The more, then, we use Christ, the more life we have. The more we are with Him and the more we partake of His Spirit, the fuller does our own life become. It is not by imitating successful men we become influential for good, but by living with Christ. It is not by adopting the habits and methods of saints we become strong and useful, but by accepting Christ and His Spirit. Nothing can take the place of Christ. Nothing can take His words and say to us, "I am the Life." If we wish life, if we see that we are doing little good and desire energy to overtake the good that needs to be done, it is to Him we must go. If we feel as if all our efforts were vain, and as if we could not bear up any longer against our circumstances or against our wicked nature we can receive fresh vigour and hopefulness only from Christ. We need not be surprised at our failures if we are not receiving from Christ the life that is in Him. And nothing can give us the life that is in Him but our own personal application to Him, our direct dealing with Himself. Ordinances and sacraments help to bring Him clearly before us, but they are not living and cannot give us life. It is only in so far as through and in them we reach Christ and receive Him that we partake of that highest of all forms of life -- the life that is in Him, the living One, by whom all things were made, and who in the very face of death can say, "Because I live ye shall live also."
III. Being the Revealer of the Father, and giving men power to approach God and live in Him, Jesus legitimately designates Himself "the Way." Jesus never says "I am the Father"; He does not even say "I am God," for that might have produced misunderstanding. He uniformly speaks as if there were One on whom He Himself leant, and to whom He prayed, and with whom, as with another person, He had fellowship. "I am the Way," He says; and a way implies a goal beyond itself, some further object to which it leads and brings us. He is not the Being revealed, but the Revealer; not the terminal object of our worship, but the image of the invisible God, the Priest, the Sacrifice.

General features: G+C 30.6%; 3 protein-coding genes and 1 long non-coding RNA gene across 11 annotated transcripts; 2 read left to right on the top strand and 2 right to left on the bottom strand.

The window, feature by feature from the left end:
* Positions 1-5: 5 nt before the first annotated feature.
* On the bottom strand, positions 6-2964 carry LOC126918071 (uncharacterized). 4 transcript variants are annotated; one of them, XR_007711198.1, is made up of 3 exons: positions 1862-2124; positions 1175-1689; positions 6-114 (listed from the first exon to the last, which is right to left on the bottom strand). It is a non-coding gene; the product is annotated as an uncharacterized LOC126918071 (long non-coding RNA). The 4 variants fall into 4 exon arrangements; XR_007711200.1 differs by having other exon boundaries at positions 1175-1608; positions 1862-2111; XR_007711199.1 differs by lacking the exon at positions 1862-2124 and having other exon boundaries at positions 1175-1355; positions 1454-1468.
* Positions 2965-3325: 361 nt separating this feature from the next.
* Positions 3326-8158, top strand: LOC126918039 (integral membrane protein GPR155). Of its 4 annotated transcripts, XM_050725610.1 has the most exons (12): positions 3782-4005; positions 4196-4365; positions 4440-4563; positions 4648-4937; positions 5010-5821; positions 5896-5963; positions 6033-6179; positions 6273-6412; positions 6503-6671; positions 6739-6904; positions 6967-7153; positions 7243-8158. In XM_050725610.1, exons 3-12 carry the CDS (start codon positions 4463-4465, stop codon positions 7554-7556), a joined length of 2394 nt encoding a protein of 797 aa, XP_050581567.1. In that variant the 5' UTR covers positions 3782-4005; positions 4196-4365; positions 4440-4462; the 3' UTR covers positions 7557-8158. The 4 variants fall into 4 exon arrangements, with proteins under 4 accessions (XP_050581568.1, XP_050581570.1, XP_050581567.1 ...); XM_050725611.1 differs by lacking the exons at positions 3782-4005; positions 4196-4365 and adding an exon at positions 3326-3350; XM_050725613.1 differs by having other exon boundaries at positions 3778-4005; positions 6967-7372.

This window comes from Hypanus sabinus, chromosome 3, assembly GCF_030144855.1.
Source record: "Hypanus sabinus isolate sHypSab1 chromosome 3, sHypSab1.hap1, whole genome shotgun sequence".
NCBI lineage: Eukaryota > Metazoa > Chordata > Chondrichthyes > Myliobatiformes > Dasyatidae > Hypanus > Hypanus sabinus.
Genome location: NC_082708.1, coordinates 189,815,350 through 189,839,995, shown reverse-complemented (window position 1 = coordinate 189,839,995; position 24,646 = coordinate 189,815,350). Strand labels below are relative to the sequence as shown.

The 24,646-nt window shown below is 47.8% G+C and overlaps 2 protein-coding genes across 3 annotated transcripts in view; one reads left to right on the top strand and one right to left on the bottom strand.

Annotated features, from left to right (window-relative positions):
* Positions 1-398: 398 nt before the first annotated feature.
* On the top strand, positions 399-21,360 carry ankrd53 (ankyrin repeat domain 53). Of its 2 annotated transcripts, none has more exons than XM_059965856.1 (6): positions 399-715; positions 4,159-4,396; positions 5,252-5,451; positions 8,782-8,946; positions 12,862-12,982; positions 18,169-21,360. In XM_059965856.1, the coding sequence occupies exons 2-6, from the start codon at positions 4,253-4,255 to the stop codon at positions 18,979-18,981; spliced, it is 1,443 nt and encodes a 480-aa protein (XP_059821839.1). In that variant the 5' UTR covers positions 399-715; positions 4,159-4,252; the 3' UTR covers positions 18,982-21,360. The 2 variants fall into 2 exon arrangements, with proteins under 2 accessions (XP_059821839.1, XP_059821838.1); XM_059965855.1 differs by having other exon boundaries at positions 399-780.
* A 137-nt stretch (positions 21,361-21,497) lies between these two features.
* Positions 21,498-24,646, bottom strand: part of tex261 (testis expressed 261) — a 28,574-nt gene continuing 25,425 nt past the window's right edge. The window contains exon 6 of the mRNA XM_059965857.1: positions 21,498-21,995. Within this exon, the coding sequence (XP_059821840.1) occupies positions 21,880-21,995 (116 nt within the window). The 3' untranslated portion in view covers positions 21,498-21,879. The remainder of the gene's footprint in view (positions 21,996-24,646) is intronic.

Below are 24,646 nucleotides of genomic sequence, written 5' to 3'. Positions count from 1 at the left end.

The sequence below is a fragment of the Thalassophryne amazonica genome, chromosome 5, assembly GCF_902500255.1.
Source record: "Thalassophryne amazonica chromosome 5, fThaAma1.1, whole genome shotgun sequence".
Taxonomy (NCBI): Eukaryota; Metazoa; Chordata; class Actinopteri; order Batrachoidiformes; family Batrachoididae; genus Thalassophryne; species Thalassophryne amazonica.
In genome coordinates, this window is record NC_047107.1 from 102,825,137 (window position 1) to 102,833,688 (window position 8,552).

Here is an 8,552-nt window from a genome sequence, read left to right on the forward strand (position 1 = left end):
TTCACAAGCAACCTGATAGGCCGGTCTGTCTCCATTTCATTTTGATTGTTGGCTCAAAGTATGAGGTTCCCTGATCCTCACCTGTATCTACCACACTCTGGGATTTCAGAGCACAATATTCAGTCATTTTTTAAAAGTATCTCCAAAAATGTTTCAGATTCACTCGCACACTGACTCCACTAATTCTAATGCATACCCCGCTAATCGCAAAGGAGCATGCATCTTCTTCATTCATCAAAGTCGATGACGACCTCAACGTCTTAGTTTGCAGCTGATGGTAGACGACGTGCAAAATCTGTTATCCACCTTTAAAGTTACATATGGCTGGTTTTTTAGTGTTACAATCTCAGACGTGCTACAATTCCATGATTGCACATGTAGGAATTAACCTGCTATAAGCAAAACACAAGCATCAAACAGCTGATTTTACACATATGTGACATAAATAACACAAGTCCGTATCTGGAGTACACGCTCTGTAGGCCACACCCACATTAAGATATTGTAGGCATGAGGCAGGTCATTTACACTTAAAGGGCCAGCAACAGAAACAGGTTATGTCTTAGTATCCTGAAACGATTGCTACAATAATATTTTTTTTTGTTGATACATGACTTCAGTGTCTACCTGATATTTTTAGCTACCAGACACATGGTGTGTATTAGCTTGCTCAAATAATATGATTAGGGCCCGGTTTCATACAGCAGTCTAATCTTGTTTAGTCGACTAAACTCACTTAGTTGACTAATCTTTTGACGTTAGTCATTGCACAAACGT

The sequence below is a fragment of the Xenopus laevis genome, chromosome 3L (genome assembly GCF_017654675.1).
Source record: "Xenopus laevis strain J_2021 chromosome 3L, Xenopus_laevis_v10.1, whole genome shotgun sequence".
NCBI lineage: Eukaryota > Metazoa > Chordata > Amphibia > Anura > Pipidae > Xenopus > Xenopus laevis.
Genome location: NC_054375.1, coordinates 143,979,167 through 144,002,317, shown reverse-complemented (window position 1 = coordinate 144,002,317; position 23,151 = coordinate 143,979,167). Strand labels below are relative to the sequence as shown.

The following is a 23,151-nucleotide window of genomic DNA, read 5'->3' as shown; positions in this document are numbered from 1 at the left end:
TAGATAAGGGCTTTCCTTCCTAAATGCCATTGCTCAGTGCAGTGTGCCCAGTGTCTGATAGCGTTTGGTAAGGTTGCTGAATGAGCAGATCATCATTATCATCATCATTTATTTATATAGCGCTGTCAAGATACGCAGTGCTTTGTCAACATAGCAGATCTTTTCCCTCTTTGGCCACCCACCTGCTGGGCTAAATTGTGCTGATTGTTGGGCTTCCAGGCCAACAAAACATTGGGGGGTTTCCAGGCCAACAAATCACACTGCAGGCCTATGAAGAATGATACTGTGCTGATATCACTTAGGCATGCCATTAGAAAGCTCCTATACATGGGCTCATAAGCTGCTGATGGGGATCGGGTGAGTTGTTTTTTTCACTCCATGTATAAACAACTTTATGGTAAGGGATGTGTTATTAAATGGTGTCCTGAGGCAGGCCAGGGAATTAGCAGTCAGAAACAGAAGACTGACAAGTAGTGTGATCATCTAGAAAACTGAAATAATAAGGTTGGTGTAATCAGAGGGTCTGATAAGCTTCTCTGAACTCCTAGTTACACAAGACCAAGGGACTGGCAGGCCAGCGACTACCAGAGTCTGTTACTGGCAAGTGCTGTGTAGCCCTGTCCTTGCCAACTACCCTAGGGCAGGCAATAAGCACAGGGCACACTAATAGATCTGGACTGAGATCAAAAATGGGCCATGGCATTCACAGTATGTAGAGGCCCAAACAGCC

Christ announces Himself to Thomas as the Way, in order to remove from the mind of the disciple the uncertainty he felt about the future. He knew there were heights of glory and blessedness to which the Messiah would certainly attain, but which seemed dim and remote and even quite unattainable to sinful men. Jesus defines at once the goal and the way. All our vague yearnings after what will satisfy us He reduces to this simple expression: "the Father." This, He implies, is the goal and destiny of man; to come to the Father, who embraces in His loving care all our wants, our incapacities, our sorrows; to reach and abide in a love that is strong, wise, educative, imperishable; to reach this love and be so transformed by it as to feel more at home with this perfectly holy God than with any besides. And to bring us to this goal is the function of Christ, the Way. It is His to bring together what is highest and what is lowest. It is His to unite those who are separated by the most real obstacles: to bring us, weak and unstable and full of evil imaginings, into abiding union with the Supreme, glad to be conformed to Him and to accomplish His purposes. In proclaiming Himself "the Way," Christ pronounces Himself able to effect the most real union between parties and conditions as separate as heaven and earth, sin and holiness, the poor creature I know myself to be and the infinite and eternal God who is so high I cannot know Him.